Ideally, the second novel by Jonathan Safran Foer, Extremely Loud and Incredibly Close, would be found as a manuscript fifteen years from now, in a trunk or under a mattress somewhere, rather than on the front table of your local bookstore, gleaming with fresh hype. Coming as it does on the heels of a period of extreme visibility for the young author (who also coedited McSweeney's Future Dictionary of America and is a sometimes spokes-artist for New York's Downtown for Democracy), and a few years after the hyperventilating reception of his literary debut, Everything Is Illuminated (2002), the book can't help but enter the world on a cloud of expectation. (Not to mention, the film adaptation of Illuminated is due out this summer.) Fun to watch as this spectacle may be, it is also too bad in a way, because Extremely Loud and Incredibly Close deserves to be discovered with all the genuine surprise and delight that would arise from a much more intimate unveiling.

The main character of Foer's book is nine-year-old Oskar Schell, the most recent initiate in a growing gang of wise, flamboyant, prepubescent boys running rampant in our popular culture. Equal parts Bobby Hill (King of the Hill), Max Fischer (Rushmore), and vintage Gary Coleman, Oskar is the kind of precocious, soulful kid-genius who aggressively brightens the day of everyone he stumbles into. He high-fives chauffeurs and shopkeepers alike; hoards trivia but doesn't understand why calling his cat a "pussy" so titillates the bullies at school; and concocts many wondrous inventions, such as the birdseed shirt, which allows people to fly, and the intelligent ambulance, which reassures passersby that the injured party is not someone they love.

Most important, though, young Oskar misses his father, Thomas, a jeweler killed in the events of 9/11, whose absence has turned his son's mind into a hive of panic and grief. "It was worst at night," Oskar confides. "I started inventing things, and then I couldn't stop, like beavers, which I know about. People think they cut down trees so they can build dams, but in reality it's because their teeth never stop growing, and if they didn't constantly file them down by cutting through all of those trees, their teeth would start to grow into their own faces, which would kill them. That's how my brain was."

Oskar finds an outlet for his worried imagination by embarking on an odd journey through the boroughs of New York, in search of a lock that fits a mysterious key he has discovered in his father's mausoleum-like clothes closet. His only clue is the envelope the key came in, imprinted with the word black, which he interprets, somewhat arbitrarily, to pertain to the last name Black. Oskar's journey brings him into contact with many bit characters sharing the same surname: a man who hasn't left his apartment in twenty-four years, a couple who maintain museums of each others' lives in adjacent rooms of their house, and a doorman from Russia, among others. On the outskirts of Oskar's consciousness lurks the figure of his mother, whose own pain and loneliness bewilder him and who may or may not be conducting an affair with a new beau named Ron.

Oskar's travels bring the novel its great momentum and wit, but it is a second story line, the epistolary tale of Oskar's grandparents—a mute sculptor and his sometime muse, both of whom survived the World War II bombing of Dresden—that gives the tale its heart. In alternating letters to their lost son and living grandson, the immigrants recount scenes of their own sorrowful romance as it moves from Germany to America and back again, and back again. While sometimes precious, these allegorical vignettes are often lovely, too.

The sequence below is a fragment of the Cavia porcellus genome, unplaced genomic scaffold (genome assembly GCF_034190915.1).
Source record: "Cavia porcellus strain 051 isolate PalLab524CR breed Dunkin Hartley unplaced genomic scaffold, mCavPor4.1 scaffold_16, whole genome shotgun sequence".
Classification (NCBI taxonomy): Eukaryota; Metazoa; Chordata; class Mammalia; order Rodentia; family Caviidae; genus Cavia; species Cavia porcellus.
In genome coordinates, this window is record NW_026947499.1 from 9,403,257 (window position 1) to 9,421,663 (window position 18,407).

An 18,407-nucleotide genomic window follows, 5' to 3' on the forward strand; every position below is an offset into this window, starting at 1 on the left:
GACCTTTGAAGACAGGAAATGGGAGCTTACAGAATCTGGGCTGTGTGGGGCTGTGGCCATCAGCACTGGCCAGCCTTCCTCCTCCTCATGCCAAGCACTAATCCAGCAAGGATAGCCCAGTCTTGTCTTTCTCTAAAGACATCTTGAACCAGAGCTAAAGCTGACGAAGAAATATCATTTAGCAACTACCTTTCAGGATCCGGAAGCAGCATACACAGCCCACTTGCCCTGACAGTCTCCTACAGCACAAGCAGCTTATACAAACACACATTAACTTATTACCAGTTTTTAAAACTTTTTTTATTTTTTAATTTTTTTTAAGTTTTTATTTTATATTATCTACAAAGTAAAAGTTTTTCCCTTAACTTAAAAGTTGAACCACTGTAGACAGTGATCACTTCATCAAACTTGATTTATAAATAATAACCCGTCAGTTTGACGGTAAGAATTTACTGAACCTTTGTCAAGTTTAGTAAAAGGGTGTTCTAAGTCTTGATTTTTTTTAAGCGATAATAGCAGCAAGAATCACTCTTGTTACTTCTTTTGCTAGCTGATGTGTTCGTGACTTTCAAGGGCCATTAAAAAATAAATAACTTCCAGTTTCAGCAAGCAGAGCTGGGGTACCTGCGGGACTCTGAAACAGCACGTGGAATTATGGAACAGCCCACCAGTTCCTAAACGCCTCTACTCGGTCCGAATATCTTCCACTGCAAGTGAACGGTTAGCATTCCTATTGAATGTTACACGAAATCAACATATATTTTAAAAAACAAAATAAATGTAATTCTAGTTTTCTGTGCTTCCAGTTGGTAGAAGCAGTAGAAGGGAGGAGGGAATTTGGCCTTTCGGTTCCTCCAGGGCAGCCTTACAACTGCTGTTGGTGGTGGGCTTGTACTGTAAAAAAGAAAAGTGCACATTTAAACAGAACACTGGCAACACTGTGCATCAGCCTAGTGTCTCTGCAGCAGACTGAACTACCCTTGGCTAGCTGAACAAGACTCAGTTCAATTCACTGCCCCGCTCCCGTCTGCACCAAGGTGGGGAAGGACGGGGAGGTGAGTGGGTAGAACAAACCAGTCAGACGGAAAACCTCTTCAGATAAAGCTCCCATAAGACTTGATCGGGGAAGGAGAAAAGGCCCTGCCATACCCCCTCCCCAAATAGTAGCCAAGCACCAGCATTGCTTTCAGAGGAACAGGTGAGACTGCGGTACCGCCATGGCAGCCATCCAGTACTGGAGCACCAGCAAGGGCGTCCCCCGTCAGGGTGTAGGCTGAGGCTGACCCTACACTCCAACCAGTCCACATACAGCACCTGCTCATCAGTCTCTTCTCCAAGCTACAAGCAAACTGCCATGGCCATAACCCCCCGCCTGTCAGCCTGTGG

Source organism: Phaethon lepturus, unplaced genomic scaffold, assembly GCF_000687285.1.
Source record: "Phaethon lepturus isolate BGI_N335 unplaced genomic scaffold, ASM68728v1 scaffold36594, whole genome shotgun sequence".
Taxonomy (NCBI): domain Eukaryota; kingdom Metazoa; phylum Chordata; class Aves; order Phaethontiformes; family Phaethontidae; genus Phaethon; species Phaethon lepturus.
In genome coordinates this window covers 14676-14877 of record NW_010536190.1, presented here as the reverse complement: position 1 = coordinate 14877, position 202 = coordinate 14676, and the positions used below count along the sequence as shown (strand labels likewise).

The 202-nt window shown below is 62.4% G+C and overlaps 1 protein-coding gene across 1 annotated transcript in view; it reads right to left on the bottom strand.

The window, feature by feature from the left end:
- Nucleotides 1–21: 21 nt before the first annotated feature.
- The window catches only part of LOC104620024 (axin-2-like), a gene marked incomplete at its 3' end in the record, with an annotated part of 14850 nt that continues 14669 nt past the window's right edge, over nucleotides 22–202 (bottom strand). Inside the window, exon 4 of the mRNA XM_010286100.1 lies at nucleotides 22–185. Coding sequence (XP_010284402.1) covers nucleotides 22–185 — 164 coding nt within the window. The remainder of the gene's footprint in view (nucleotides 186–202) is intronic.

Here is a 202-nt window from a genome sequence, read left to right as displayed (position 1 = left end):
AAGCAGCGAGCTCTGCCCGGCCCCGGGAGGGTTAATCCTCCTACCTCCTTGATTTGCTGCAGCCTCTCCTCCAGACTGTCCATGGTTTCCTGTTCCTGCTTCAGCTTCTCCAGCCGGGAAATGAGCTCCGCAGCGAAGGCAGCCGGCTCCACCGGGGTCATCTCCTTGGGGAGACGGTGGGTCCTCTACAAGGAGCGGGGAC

Foer's most affecting prose is employed by the grandfather to describe the firebombing of Dresden, a passage in which the book's main visual motif—bodies burning in air—acquires the strange, reverse gravity of a Marc Chagall canvas. Through the powerful linkage of historical explosions, from Dresden to Nagasaki to the Twin Towers, framed in a universe that is itself slowly exploding, Foer's imagery begins to roil with the mythopoetic physics of a rabbinic fairy tale. Things fall up and rise down; time flows backward; bodies are lit by violence and impossible desire.

As in Everything Is Illuminated, Foer generates redemptive energy from language itself, whose plasticity provides a way of shaping the past and summoning the absent to life. Whereas the previous novel tweaked normative grammar through a kind of search-and-replace method of verbal substitution (in the voice of its Ukrainian narrator, "difficult" became "rigid," "to bother" became "to spleen"), this one expands the field of experimentation to include manipulations of kerning and spacing, and the insertion of playful graphics and photography into the body of the text. A partial list of images would include Laurence Olivier as Hamlet, Manhattan absent Central Park, a hand holding some gems, birds in flight, and a flip-book in the final pages whose subject matter should not be disclosed. Impressively, the book's bells and whistles actually feel appropriate to its larger meaning, rather than coming across as mere gimmickry. How many ways, in how many mediums, Foer seems to be asking, can we miss each other?

The book does have its annoying tics—an antique-ish surrealism creeps in at times, and the showboating charm of Foer's main character can be cloying. But these are small complaints about a book that otherwise so passionately reminds us of many fundamental, piercing truths: the demonic way that love flourishes in the absence of its object; the strange impossibility of using words and images accurately to express love; and the miraculous way in which language makes time sensible, and thus makes loss sensible, and thus makes love sensible, and allows us to mourn its continuing passage.



Jonathan Raymond's novel The Half-Life will be published in paperback by Bloomsbury this spring.